if (largs.length < n) {
largs.unshift(f);
return _curry.apply(null, largs);
} else {
return f.apply(null, largs);
}
};
};
return _curry;
};
```

For common use cases such as functions which accept 2 or 3 arguments, one can write simple aliases using `ncurry`

, while one can always use `ncurry`

‘inline’ where necessary.

```
var curry = ncurry(2),
curry3 = ncurry(3);
// Presumably `f7` is a function which accepts 7 arguments
var fc7 = ncurry(7)(f7);
```

However, oftentimes something along the lines of `curryByLength`

is preferable. If the library of functions one is working with consists of a set of functions with well-defined lists of parameters, then implicit rather than explicit conversion can be more convenient and more natural; it is, after all, rather nicer to be able to write `curry(f)`

than `curry(f, n)`

or even `ncurry(n)(f)`

.

Ultimately which approach one decides to take must be based on understanding of the properties of the functions one is working with. A choice of currying function will then arise naturally—and after all, one can always use several. Both of these approaches are available in Udon, my library for functional programming in JavaScript, as `Udon.curry`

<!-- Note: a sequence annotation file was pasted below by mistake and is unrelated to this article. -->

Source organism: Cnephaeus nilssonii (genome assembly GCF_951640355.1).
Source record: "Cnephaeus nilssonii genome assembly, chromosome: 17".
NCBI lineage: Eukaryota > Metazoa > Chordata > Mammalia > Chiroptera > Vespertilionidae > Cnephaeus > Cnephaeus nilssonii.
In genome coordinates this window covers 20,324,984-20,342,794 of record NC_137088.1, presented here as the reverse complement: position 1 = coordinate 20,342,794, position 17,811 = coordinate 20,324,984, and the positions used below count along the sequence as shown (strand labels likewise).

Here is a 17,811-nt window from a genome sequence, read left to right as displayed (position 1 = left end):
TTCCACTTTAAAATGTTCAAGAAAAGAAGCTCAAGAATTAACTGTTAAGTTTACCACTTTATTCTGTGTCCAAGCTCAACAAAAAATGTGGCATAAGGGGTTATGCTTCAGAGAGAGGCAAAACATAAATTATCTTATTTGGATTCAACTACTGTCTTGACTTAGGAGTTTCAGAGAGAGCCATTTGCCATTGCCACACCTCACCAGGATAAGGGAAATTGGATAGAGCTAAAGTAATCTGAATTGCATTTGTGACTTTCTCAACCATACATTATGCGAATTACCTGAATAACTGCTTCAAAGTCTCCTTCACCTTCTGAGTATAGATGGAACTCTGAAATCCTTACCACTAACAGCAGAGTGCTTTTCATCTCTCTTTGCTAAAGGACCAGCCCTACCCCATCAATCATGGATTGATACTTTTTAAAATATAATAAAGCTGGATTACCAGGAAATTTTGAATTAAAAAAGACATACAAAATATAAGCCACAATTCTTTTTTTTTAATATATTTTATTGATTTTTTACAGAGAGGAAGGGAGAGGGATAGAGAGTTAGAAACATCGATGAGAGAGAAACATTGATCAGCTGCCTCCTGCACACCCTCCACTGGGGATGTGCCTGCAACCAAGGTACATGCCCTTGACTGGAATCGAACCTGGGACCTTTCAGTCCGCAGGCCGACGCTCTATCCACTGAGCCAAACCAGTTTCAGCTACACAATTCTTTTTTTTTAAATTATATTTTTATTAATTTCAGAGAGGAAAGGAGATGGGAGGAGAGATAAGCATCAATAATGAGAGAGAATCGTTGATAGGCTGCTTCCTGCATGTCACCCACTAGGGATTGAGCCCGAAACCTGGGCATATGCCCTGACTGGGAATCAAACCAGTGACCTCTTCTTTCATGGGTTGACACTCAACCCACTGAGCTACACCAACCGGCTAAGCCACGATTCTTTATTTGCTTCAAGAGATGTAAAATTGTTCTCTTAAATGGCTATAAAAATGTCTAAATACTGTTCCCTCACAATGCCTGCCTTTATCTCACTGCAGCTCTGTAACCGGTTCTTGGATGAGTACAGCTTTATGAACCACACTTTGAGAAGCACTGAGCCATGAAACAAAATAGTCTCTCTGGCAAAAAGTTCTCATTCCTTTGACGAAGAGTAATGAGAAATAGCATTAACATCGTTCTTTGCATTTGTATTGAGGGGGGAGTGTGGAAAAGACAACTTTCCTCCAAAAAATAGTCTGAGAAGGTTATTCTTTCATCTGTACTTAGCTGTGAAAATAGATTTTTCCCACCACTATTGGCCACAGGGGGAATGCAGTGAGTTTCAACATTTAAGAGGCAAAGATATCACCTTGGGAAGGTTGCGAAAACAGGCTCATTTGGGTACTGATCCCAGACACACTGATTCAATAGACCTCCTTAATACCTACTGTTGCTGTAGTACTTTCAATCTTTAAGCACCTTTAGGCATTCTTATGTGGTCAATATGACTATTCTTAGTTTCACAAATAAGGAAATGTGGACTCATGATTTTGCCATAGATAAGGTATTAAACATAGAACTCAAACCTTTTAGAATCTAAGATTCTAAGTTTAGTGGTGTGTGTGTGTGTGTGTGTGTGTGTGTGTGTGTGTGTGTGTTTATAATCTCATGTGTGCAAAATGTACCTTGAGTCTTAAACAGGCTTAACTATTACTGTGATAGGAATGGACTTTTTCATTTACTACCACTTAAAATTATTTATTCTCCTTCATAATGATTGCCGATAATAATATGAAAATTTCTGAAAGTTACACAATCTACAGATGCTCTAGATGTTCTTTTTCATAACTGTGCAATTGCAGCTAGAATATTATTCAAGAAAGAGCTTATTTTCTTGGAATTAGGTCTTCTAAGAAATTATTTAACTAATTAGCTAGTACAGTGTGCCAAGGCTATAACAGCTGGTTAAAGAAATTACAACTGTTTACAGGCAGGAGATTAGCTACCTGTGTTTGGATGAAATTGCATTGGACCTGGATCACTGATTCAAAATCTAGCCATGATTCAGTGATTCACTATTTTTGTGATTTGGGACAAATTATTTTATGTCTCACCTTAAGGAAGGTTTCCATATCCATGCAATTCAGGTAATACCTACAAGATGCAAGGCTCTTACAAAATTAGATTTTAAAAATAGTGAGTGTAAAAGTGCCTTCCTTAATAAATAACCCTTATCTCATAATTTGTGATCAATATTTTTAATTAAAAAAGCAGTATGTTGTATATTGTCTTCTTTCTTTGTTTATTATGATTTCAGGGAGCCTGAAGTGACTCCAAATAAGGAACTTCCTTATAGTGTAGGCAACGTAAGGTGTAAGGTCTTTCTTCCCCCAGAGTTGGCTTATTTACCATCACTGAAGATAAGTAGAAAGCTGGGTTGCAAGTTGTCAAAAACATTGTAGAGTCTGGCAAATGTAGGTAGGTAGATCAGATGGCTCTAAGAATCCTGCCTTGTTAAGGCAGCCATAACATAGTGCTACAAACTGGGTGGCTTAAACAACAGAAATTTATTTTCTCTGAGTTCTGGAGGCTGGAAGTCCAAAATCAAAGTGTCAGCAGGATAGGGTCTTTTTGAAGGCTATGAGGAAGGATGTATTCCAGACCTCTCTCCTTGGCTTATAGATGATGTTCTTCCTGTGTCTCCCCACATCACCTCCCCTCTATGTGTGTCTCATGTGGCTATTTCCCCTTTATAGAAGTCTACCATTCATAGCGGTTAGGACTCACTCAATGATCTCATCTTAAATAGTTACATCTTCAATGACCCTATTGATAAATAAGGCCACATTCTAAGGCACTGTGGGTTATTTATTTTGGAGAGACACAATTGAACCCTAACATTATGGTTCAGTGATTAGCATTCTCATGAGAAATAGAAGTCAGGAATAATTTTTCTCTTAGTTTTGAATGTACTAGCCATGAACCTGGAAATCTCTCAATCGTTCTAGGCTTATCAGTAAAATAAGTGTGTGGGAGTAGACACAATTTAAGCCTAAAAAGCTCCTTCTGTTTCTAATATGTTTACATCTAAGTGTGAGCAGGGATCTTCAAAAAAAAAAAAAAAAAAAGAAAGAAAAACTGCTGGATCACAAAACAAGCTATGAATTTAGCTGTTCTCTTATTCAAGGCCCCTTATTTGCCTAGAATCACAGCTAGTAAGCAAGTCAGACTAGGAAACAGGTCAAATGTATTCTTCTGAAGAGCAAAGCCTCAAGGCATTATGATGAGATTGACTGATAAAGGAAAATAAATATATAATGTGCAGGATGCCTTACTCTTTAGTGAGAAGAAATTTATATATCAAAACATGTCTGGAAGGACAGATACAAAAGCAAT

and `Udon.ncurry`

.

## Further reading & prior art

- Curried JavaScript functions by Svend Tofte;
- Partial Application in JavaScript by John Resig;
- Cleaner Callbacks With Partial Application by Dan Webb;
- Functional JavaScript, a library by Oliver Steele;
- Currying (from the comp.lang.functional FAQ);
- Currying Schönfinkelling (from the c2 wiki);
- Currying in Haskell (from the Haskell wiki);
- Curried Scheme by Edward Kmett.